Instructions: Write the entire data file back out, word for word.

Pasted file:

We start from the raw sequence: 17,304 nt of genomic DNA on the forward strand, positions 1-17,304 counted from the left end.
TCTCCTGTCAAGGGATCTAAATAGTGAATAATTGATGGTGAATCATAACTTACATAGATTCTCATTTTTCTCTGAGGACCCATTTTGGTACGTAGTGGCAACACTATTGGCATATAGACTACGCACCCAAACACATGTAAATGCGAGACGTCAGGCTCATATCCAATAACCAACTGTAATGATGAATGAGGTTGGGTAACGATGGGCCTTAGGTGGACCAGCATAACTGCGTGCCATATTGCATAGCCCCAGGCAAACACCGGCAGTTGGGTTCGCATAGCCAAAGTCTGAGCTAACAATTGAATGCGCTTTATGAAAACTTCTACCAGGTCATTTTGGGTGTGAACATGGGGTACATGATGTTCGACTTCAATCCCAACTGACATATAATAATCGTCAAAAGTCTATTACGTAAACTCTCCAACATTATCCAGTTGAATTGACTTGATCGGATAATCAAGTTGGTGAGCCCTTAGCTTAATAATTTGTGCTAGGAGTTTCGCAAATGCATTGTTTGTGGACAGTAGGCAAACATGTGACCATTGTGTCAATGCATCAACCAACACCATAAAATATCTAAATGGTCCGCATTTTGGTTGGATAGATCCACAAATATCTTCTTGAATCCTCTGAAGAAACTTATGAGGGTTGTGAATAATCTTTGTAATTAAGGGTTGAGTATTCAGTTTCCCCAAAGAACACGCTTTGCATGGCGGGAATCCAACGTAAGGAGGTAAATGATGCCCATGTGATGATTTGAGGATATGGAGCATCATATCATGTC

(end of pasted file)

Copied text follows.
We start from the raw sequence: 17,304 nt of genomic DNA on the forward strand, positions 1-17,304 counted from the left end.
TCTCCTGTCAAGGGATCTAAATAGTGAATAATTGATGGTGAATCATAACTTACATAGATTCTCATTTTTCTCTGAGGACCCATTTTGGTACGTAGTGGCAACACTATTGGCATATAGACTACGCACCCAAACACATGTAAATGCGAGACGTCAGGCTCATATCCAATAACCAACTGTAATGATGAATGAGGTTGGGTAACGATGGGCCTTAGGTGGACCAGCATAACTGCGTGCCATATTGCATAGCCCCAGGCAAACACCGGCAGTTGGGTTCGCATAGCCAAAGTCTGAGCTAACAATTGAATGCGCTTTATGAAAACTTCTACCAGGTCATTTTGGGTGTGAACATGGGGTACATGATGTTCGACTTCAATCCCAACTGACATATAATAATCGTCAAAAGTCTATTACGTAAACTCTCCAACATTATCCAGTTGAATTGACTTGATCGGATAATCAAGTTGGTGAGCCCTTAGCTTAATAATTTGTGCTAGGAGTTTCGCAAATGCATTGTTTGTGGACAGTAGGCAAACATGTGACCATTGTGTCAATGCATCAACCAACACCATAAAATATCTAAATGGTCCGCATTTTGGTTGGATAGATCCACAAATATCTTCTTGAATCCTCTGAAGAAACTTATGAGGGTTGTGAATAATCTTTGTAATTAAGGGTTGAGTATTCAGTTTCCCCAAAGAACACGCTTTGCATGGCGGGAATCCAACGTAAGGAGGTAAATGATGCCCATGTGATGATTTGAGGATATGGAGCATCATATCATGTC